Friday Cat-erpillar Blogging: Butterflies as Botanists

In 1884, Fritz Muller wrote a letter to the Journal Nature with the title, “Butterflies as Botanists.” The letter concerned the classification of a plant genus, Brunfelsia which for many years had been assigned to the snapdragon family. Muller noted that botanists had reclassified Brunfelsia, moving it from the snapdragon family to the potato family (Solanaceae).

Fritz Muller was interested in a group of related butterflies in the Tribe Ithomiini. This group all fed on plants in the potato family with the exception of a single genus of caterpillars, the (Thyridia) that fed on Brunfelsia. Moving Brunfelsia from the snapdragon family to the potato family meant that all of the caterpillars of the group fed on plants in the potato family. Muller remarked, “Thus it appears that butterflies had recognised the true affinity of Brunfelsia long before botanists did so” (i.e. it belongs in the potato family).

The specialization of related caterpillars on closely related plant species is a pattern that is frequently repeated. In the 1960s, ecologists proposed a model for how this pattern arises.

The model for the process is as follows.
1. A plant species evolves a defense (often chemical) that protects it from herbivores.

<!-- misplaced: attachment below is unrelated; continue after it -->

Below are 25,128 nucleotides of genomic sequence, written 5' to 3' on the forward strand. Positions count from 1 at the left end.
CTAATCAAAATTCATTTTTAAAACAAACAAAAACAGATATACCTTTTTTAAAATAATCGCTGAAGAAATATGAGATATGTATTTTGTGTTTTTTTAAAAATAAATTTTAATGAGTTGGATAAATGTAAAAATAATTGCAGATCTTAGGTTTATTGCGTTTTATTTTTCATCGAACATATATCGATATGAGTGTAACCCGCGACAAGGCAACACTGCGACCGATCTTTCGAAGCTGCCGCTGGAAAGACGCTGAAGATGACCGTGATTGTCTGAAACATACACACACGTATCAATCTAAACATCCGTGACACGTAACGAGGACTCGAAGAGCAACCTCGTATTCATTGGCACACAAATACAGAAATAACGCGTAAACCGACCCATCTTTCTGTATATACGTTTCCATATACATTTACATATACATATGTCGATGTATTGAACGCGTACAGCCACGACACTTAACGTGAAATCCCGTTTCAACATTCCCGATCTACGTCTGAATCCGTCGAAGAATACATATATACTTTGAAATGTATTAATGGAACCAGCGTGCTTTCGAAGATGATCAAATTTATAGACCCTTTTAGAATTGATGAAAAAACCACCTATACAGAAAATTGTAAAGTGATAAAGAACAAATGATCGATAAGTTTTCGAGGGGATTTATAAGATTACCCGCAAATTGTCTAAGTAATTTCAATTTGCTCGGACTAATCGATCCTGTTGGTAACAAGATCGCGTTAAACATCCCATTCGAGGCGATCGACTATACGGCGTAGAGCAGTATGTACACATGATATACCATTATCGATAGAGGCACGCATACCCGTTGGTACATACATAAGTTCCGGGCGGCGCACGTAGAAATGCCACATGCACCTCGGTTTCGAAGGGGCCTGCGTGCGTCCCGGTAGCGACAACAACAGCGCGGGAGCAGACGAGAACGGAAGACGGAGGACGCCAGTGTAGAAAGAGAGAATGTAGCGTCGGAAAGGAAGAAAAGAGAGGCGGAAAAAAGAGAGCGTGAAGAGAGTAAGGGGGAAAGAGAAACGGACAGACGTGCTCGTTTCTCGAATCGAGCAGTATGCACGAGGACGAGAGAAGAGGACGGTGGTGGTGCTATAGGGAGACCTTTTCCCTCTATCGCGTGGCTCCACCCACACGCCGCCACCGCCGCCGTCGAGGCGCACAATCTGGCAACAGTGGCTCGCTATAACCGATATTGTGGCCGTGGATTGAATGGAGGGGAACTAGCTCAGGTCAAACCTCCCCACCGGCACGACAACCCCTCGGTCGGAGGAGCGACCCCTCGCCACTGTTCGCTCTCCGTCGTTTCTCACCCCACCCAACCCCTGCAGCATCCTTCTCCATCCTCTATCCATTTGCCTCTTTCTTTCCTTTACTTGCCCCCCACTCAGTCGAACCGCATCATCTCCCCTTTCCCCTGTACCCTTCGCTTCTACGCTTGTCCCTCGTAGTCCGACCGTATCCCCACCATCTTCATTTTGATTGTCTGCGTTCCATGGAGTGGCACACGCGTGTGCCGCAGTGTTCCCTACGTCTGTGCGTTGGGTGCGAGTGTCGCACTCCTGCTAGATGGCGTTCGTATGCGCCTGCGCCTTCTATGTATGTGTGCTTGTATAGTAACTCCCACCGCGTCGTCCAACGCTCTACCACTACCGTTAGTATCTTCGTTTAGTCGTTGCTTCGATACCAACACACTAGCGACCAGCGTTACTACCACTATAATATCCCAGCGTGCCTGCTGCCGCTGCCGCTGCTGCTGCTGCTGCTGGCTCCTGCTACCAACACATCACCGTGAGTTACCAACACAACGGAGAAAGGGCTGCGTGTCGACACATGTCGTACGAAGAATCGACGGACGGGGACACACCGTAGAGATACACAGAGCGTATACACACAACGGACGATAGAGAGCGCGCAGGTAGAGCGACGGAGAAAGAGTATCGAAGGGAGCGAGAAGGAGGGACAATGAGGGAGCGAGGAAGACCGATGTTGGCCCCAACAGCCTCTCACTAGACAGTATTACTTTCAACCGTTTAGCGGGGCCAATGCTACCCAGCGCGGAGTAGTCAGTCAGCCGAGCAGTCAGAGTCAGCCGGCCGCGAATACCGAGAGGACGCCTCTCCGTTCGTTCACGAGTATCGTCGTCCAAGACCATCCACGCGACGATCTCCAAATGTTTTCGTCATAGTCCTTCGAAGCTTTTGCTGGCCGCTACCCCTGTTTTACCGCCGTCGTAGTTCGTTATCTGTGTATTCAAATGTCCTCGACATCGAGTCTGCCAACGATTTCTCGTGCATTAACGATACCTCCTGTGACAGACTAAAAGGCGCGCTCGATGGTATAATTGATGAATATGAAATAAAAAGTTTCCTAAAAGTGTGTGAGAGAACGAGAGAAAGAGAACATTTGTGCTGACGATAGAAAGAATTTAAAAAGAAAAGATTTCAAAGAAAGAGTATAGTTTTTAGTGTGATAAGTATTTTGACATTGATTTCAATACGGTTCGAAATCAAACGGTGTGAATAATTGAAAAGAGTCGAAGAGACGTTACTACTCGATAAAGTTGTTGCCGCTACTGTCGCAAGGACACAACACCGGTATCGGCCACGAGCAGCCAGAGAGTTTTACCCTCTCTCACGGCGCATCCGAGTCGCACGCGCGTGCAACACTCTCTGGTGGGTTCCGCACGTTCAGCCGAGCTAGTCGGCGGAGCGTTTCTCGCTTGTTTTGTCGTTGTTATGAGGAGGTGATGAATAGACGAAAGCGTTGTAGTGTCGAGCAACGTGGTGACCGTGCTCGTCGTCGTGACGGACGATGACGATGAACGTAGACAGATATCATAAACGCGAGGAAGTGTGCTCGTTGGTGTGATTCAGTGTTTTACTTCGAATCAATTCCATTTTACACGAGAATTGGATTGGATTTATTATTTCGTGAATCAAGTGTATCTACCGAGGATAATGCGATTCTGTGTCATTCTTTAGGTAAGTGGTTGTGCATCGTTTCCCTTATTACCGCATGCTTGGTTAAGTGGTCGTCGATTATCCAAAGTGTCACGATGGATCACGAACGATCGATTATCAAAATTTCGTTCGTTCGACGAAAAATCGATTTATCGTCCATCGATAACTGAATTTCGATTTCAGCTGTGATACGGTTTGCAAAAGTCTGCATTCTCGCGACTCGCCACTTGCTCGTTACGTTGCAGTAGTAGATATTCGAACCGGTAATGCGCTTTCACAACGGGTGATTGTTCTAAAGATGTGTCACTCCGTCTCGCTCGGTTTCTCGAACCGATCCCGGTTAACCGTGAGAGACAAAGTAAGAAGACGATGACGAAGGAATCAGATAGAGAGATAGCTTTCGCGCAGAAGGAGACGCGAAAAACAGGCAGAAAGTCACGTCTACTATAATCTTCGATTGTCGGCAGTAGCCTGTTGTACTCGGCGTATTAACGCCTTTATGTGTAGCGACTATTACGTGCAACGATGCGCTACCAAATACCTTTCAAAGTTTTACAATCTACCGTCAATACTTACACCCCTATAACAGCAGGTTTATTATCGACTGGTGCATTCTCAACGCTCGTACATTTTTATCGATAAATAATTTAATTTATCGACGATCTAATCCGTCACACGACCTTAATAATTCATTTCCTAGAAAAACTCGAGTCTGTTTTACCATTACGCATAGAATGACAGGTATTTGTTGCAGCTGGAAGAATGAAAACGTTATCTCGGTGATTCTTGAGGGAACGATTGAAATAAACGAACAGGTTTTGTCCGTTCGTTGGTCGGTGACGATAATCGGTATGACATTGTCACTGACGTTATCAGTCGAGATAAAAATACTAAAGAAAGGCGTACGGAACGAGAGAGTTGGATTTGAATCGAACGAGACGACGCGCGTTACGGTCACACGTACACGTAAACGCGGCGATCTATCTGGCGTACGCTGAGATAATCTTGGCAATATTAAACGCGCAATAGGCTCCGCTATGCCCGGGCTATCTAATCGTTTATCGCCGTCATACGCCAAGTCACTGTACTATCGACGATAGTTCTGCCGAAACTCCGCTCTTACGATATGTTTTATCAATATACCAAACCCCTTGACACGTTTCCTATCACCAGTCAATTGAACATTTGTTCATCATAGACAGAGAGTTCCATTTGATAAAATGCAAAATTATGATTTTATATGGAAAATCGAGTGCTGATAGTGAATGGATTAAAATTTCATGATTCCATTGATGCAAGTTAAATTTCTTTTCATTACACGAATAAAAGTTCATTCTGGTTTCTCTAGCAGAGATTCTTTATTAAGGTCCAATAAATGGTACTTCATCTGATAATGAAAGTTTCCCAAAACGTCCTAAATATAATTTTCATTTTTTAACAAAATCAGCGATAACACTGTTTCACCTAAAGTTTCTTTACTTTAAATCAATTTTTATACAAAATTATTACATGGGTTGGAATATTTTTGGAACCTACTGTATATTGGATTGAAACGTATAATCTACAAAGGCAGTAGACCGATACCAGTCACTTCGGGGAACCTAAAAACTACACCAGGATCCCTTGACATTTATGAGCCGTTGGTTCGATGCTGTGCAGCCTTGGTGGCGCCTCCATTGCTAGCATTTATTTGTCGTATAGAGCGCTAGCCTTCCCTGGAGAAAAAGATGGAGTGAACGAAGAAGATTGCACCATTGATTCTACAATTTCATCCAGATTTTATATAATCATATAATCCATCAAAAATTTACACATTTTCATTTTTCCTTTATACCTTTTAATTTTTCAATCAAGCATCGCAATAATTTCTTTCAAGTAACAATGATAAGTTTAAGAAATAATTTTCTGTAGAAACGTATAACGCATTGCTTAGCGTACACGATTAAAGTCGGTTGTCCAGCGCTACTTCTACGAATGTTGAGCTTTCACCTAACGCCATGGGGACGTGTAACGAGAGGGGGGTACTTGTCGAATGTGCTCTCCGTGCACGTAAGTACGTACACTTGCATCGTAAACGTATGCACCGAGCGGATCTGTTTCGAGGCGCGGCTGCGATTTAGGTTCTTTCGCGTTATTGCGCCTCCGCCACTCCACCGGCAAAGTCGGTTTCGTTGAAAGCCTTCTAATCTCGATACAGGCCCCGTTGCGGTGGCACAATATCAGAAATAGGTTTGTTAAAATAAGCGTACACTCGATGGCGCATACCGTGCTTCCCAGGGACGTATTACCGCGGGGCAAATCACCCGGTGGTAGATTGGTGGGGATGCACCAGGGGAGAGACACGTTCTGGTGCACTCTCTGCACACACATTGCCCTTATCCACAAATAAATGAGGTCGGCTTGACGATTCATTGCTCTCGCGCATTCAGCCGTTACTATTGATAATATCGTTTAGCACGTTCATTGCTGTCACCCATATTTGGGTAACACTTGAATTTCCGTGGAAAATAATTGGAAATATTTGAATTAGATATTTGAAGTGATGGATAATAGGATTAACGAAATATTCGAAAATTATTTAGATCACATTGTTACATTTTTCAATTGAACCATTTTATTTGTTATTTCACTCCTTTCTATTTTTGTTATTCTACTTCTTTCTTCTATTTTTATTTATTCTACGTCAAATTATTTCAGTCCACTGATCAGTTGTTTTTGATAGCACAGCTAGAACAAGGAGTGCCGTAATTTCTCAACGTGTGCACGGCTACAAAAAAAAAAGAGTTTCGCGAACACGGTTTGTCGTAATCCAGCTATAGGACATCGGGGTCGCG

2. The defense allows the plant species to expand its range and successfully compete with other plants in its new range.
3. The plant species in its new range evolves adaptations to local environmental conditions and eventually radiates (over many generations) new species.

The chemical defenses of the ancestral plant species are retained in its descendants. This explains the patter of closely related plants containing similar toxins (chemotaxonomy) that is used by Botanists to aid the classification of plants.

Insects are excluded from feeding on plants in this group until one or more insect species evolves an adaptation that breaks through the plant defense. The caterpillar part of the process proceeds as follows:
4. An herbivore species develops a mechanism to break the plant defense.
5. The herbivore species expands its range to include many of the species in the plant group.
6. The herbivores in the new range evolve adaptations to local environmental conditions and eventually radiate as new species.

In this manner the pattern we observe (closely related species of caterpillar feeding on closely related species of plants) is produced. Caterpillars, it turns out, are good botanists because they are good chemotaxonomists.

Black Swallowtail Caterpillar Feeding on Parsley
Black Swallowtail and its close relatives feed on plants in the carrot family.

About jjneal

Jonathan Neal is an Associate Professor of Entomology at Purdue University and author of the textbook, Living With Insects (2010). This blog is a forum to communicate about the intersection of insects with people and policy. This is a personal blog. The opinions and materials posted here are those of the author and are in no way connected with those of my employer.
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